Life insurance is an essential part of nearly all financial plans. Having this coverage can help you to ensure that your loved ones won’t need to worry about paying final expenses or other large debts that may be left behind. But, if you’ve been turned down for life insurance due to a health condition like dementia, or being overweight you may be worried about how these expenses will be paid.
The good news is that not all life insurance carriers actually underwrite their policies in the same manner. Because of that, by working with a high-risk specialist in the life insurance area, there may still be hope of obtaining the coverage that you need. Even if you’ve been turned down in the past for a variety of health conditions such as COPD or if you’re searching for life insurance with high blood pressure we have options for you.
How Dementia Can Have an Effect on Your Life Insurance Policy Application
Contrary to what many people may believe, dementia is not a specific disease, but rather it is a term that is used to describe a wide range of symptoms that can be associated with the decline in a person’s memory or other thinking skills. This decline may even be severe enough to reduce the individual’s capacity to perform their basic, everyday activities.
While Alzheimer’s disease accounts for roughly 60 to 80% of dementia cases, there are also other causes of dementia as well. For example, there is vascular dementia, which can occur after a person has had a stroke.
Although some forms of dementia are not reversible, there are others that are, such as those that are caused by thyroid issues, as well as those that may be due to a vitamin deficiency. For these reasons – as well as to the extent that dementia can have on your overall health – this condition can have an effect on a life insurance application.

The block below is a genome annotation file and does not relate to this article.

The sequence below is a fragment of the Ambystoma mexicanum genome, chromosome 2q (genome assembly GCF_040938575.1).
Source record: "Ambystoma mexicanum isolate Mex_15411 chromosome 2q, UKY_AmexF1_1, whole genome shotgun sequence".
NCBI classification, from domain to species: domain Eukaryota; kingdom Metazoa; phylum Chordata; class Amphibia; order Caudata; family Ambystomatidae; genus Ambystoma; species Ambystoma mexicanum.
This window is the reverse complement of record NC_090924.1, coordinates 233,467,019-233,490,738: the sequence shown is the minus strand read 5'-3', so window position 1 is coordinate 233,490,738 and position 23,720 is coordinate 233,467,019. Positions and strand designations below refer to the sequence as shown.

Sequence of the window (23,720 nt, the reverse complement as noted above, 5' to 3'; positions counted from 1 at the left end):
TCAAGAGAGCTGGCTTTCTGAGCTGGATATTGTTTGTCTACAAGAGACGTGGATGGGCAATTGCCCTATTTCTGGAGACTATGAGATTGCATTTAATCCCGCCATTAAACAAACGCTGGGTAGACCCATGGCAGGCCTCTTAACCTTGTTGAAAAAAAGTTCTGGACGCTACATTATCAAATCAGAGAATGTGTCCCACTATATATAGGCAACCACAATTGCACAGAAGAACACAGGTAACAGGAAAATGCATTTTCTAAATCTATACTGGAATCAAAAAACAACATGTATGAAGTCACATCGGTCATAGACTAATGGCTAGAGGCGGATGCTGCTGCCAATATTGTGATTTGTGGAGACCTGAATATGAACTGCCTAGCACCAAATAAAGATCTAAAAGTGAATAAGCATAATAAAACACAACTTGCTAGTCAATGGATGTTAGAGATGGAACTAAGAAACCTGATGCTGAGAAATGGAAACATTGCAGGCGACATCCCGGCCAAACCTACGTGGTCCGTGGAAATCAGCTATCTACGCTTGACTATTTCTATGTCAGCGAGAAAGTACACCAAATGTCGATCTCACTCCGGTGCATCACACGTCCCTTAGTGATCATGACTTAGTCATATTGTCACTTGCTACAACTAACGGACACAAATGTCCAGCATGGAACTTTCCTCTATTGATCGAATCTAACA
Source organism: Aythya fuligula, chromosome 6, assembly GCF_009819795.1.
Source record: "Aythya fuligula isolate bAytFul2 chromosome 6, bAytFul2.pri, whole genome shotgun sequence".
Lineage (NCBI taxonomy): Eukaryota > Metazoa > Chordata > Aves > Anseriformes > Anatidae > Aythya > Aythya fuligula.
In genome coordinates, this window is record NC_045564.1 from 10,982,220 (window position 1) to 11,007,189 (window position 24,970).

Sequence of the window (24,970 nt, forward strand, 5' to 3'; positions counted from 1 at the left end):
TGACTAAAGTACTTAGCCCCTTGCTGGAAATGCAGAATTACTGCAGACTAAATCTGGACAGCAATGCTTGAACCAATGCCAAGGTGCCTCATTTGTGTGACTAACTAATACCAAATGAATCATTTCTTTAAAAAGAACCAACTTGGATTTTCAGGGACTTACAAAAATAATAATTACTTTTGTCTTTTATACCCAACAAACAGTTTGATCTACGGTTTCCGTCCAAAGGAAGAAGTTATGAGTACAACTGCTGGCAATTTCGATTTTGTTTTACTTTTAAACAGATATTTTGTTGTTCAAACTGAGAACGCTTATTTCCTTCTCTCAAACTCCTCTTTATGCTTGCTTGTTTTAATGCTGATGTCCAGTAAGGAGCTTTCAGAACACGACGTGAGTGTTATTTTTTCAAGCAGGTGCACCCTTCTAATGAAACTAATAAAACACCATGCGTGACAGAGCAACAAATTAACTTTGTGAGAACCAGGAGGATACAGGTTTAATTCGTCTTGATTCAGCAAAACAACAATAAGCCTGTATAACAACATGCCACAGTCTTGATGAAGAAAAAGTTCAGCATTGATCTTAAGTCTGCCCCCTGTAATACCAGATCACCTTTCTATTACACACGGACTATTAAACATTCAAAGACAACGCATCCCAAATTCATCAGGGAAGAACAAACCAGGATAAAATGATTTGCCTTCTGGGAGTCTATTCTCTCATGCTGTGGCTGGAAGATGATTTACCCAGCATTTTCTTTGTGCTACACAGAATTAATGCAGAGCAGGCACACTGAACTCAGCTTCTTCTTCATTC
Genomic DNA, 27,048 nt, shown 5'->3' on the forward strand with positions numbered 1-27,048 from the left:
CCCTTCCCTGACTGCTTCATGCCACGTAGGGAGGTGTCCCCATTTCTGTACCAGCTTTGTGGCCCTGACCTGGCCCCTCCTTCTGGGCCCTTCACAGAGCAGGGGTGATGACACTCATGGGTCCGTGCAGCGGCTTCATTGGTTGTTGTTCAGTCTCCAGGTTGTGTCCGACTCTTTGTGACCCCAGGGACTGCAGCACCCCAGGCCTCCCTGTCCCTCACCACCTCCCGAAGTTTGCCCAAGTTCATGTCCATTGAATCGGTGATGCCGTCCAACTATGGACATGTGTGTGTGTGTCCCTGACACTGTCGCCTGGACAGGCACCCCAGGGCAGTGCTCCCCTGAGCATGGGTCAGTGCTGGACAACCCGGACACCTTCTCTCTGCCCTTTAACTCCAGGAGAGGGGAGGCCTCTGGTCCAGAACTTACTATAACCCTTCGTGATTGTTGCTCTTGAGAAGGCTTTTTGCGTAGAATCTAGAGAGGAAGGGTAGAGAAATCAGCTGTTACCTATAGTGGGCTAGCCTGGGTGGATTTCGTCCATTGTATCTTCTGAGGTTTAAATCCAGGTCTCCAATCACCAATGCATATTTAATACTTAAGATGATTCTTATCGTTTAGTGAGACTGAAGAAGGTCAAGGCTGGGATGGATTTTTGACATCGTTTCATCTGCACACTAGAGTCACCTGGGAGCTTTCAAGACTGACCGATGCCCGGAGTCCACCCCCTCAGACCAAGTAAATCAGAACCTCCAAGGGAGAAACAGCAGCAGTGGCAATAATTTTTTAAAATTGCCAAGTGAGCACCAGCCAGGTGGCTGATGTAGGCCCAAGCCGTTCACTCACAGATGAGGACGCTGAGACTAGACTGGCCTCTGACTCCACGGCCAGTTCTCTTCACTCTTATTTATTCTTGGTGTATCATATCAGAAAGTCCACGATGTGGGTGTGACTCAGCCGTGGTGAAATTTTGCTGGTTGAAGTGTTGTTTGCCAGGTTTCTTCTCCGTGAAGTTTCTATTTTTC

When a person has dementia and is applying for life insurance coverage, the insurance underwriters will want to take a closer look at their health and their health history, as well as how they are controlling and / or managing their condition.
What the Life Insurance Company Will Want to Know
Many people who have dementia will be able to qualify for traditionally underwritten life insurance coverage. To do so, the first step is fully completing an application for coverage. In this application, the insurance company will want to know about your:
- Marital Status
- Occupation (as some may be considered a higher risk, such as pilot life insurance) and Income (if applicable)
- Smoking Status
- Alcohol Consumption / Frequency
- Overall Health
- Health History
- Family Health History, such as diabetes, heart or kidney disease etc.
- Foreign Travel Frequency
- Hobbies & Habits (i.e., any risky hobbies)
The insurance company will also typically ask some more in-depth condition-related questions regarding dementia, such as some or all of the following:
- When were you initially diagnosed with dementia? Because dementia is a condition that progresses over time, it is important that the insurance company know when (at what age) you were initially diagnosed. As the symptoms are only able to be managed during the earlier stages, the longer a person has had this condition, the more difficult it may be to obtain life insurance coverage.
- In the last 6 months have symptoms of dementia showed up? Some of the more common symptoms of dementia can include a diminishing memory and / or an inappropriate perception. If these types of symptoms have occurred – especially over the most recent six months – then it may be more difficult to obtain life insurance coverage, especially at a Standard policy rating.
- Do you have a family history of dementia? If you have a family history of dementia and / or Alzheimer’s disease, then it is possible that the life insurance underwriters will want to do a more thorough evaluation of your overall condition before making a determination about your policy.